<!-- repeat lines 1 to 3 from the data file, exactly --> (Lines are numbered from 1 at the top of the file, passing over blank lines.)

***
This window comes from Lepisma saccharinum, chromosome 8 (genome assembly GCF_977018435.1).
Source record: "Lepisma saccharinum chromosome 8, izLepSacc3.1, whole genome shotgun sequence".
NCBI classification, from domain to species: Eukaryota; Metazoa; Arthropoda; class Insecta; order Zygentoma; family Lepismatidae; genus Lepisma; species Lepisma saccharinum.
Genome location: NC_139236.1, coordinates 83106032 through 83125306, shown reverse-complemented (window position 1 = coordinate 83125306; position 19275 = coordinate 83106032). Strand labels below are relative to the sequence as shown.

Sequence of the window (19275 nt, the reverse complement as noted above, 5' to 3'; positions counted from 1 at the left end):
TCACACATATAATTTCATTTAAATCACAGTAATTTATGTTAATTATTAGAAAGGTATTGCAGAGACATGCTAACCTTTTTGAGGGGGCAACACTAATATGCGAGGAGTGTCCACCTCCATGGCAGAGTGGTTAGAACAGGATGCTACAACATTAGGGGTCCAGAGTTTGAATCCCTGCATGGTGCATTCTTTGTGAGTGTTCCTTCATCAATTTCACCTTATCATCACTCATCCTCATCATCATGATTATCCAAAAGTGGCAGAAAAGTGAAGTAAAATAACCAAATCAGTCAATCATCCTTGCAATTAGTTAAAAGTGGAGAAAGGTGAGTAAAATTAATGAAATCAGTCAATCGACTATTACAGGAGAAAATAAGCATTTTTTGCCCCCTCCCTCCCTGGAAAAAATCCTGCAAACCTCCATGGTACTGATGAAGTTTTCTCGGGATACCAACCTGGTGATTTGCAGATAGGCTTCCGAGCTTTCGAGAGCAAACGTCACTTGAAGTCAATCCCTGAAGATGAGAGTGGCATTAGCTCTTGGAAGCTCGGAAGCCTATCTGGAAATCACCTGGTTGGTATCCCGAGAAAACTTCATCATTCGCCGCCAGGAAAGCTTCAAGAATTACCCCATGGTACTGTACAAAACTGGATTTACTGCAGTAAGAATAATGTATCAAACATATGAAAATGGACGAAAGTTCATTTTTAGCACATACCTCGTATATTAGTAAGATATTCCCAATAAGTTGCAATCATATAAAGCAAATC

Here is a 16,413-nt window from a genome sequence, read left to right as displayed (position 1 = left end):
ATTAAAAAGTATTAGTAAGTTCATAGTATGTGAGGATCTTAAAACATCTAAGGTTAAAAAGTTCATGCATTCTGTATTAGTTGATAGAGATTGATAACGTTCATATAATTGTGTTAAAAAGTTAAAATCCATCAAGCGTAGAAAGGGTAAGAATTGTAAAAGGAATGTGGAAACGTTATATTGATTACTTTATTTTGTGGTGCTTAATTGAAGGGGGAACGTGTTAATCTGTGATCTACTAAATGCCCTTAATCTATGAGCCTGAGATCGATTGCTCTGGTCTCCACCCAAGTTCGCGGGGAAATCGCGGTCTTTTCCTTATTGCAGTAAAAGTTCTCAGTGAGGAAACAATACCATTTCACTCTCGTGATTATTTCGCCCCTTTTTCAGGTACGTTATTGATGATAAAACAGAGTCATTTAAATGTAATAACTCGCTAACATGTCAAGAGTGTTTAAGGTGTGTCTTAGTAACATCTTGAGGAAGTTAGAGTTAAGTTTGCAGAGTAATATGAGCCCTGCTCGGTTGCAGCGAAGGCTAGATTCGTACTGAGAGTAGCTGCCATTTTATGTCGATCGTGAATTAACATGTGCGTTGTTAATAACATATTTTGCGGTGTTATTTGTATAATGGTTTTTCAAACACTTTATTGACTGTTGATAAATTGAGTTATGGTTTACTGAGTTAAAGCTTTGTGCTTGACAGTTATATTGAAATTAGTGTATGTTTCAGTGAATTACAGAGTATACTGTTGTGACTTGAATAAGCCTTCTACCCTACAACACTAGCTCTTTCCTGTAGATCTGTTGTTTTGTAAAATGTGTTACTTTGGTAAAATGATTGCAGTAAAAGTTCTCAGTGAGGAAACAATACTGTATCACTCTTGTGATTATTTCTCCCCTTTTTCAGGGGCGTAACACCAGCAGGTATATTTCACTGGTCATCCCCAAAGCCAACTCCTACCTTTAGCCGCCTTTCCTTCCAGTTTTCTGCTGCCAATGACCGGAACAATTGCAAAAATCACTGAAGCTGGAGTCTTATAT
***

This window comes from Lepisma saccharinum, chromosome 8 (genome assembly GCF_977018435.1).
Source record: "Lepisma saccharinum chromosome 8, izLepSacc3.1, whole genome shotgun sequence".
NCBI classification, from domain to species: Eukaryota; Metazoa; Arthropoda; class Insecta; order Zygentoma; family Lepismatidae; genus Lepisma; species Lepisma saccharinum.